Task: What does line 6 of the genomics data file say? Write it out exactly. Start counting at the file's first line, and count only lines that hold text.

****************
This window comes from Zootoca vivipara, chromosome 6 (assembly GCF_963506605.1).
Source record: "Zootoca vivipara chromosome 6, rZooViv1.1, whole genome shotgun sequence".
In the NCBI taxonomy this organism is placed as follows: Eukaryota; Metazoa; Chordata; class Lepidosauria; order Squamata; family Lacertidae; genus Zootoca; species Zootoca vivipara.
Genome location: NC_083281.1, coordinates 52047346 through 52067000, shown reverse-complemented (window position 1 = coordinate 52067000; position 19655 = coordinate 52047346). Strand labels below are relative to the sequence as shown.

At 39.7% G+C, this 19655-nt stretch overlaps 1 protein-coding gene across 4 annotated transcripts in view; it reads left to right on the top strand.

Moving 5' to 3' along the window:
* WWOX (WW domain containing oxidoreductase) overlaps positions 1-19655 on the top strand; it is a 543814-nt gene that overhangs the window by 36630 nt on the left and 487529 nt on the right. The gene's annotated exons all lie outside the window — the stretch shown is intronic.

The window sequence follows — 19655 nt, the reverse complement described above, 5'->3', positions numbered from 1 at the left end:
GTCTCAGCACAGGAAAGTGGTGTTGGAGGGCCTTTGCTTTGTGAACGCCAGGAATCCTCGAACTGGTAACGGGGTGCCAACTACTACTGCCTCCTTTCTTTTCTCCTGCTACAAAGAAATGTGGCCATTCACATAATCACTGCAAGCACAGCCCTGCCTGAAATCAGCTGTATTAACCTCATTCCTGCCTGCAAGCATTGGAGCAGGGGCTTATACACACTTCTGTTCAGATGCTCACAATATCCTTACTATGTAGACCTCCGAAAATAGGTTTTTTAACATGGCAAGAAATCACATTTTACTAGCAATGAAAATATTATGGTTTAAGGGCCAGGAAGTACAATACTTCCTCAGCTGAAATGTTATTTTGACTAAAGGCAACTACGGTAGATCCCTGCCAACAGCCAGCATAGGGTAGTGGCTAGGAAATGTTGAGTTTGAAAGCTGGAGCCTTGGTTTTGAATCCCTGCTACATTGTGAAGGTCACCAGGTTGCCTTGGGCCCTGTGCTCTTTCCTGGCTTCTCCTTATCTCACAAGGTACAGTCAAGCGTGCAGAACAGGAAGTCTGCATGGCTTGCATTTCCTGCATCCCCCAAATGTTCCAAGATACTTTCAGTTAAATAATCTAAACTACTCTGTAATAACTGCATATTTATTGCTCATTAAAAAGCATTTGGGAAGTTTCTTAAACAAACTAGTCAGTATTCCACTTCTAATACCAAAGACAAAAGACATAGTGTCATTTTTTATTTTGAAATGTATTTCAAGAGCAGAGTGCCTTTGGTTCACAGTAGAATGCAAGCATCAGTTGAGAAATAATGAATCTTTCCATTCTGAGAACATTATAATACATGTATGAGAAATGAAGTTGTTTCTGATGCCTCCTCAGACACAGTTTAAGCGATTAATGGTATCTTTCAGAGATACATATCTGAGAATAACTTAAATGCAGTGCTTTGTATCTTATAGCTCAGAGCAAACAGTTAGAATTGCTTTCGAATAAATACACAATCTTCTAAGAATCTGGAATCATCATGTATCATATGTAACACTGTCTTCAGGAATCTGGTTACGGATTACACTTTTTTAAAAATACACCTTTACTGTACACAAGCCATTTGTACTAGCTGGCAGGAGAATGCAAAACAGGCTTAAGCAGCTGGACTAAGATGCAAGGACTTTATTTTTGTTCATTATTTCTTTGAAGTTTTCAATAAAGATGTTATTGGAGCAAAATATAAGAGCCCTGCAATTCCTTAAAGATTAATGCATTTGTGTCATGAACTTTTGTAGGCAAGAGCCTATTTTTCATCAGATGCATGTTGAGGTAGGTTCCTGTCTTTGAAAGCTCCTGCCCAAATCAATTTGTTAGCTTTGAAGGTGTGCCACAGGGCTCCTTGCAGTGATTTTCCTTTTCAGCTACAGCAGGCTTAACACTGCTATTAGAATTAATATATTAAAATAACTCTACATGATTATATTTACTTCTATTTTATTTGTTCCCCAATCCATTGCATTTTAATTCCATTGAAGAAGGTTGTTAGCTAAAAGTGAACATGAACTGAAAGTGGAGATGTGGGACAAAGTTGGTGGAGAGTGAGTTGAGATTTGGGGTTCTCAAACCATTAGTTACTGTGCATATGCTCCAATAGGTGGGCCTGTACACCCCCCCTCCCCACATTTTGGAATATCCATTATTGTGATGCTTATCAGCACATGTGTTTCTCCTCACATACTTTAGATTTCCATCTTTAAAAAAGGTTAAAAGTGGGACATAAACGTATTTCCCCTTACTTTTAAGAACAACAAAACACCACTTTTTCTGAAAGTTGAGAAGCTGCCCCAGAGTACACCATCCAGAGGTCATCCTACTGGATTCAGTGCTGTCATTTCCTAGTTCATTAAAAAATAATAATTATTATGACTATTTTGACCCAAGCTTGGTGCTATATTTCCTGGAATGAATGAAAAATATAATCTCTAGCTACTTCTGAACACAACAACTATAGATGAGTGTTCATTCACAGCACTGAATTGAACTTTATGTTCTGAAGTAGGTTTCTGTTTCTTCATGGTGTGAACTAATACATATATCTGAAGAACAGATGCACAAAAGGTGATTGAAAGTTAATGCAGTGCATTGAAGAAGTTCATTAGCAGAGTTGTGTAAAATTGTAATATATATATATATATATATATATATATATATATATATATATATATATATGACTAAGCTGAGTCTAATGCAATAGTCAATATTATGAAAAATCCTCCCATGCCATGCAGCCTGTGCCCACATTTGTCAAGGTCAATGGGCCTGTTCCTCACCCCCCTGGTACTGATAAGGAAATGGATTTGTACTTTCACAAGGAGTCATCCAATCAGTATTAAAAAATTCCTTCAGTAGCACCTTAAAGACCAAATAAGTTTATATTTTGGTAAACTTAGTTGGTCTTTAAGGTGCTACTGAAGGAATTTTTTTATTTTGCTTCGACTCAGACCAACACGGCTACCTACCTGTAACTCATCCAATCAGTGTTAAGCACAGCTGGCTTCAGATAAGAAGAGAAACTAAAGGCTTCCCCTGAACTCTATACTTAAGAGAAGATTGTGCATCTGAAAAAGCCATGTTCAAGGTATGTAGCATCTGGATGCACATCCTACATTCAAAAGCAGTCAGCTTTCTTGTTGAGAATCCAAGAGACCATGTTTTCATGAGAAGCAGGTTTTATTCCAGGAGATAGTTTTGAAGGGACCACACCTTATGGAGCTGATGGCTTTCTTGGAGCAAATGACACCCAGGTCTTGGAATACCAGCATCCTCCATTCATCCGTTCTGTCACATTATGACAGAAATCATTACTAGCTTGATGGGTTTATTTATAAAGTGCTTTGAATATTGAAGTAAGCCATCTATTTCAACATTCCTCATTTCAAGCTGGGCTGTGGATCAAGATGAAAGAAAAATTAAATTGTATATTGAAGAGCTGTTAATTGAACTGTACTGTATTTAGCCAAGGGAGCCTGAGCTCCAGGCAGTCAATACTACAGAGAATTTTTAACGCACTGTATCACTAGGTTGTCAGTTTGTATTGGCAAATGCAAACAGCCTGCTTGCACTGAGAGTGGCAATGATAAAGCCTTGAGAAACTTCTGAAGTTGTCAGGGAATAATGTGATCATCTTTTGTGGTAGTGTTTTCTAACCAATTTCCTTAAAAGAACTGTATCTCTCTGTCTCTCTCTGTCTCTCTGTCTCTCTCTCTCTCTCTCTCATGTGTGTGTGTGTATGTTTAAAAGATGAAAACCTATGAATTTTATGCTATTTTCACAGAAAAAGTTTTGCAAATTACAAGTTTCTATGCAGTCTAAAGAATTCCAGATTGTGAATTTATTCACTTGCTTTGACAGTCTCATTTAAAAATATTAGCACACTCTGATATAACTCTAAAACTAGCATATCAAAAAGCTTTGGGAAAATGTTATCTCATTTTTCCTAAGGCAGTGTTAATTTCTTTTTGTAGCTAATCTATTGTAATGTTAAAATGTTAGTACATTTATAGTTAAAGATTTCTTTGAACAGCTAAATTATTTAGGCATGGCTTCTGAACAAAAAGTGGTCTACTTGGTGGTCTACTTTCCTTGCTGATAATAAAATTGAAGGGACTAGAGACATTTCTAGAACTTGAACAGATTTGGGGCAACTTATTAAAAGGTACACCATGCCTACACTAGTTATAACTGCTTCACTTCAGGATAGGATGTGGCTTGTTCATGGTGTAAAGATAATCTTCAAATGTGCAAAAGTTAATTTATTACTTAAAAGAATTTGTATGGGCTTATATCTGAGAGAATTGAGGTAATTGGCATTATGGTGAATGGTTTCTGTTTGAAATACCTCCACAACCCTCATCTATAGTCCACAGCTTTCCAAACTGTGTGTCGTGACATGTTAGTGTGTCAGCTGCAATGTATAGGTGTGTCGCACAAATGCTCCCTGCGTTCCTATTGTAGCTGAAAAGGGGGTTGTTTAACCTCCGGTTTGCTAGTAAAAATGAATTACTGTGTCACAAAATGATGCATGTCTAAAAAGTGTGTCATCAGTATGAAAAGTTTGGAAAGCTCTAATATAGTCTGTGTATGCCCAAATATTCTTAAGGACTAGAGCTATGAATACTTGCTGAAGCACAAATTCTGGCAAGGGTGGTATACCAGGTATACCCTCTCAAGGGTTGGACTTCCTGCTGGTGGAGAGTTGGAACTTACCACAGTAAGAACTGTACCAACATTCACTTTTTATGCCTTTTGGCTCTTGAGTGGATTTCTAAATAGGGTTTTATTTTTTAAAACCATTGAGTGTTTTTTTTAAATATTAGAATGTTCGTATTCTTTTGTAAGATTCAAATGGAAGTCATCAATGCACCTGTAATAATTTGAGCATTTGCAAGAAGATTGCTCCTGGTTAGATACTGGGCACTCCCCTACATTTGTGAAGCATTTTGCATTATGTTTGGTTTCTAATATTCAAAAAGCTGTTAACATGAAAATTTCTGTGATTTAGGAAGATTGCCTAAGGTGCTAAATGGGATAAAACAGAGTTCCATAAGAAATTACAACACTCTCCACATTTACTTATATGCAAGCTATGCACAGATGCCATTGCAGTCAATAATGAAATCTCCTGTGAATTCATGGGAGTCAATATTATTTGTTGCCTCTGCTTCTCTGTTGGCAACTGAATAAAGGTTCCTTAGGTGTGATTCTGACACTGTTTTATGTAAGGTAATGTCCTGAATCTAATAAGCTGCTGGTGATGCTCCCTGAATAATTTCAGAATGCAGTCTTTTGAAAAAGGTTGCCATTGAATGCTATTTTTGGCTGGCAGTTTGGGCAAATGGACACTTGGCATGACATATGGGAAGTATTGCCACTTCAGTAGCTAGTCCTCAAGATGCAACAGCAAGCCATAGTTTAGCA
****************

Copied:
Moving 5' to 3' along the window: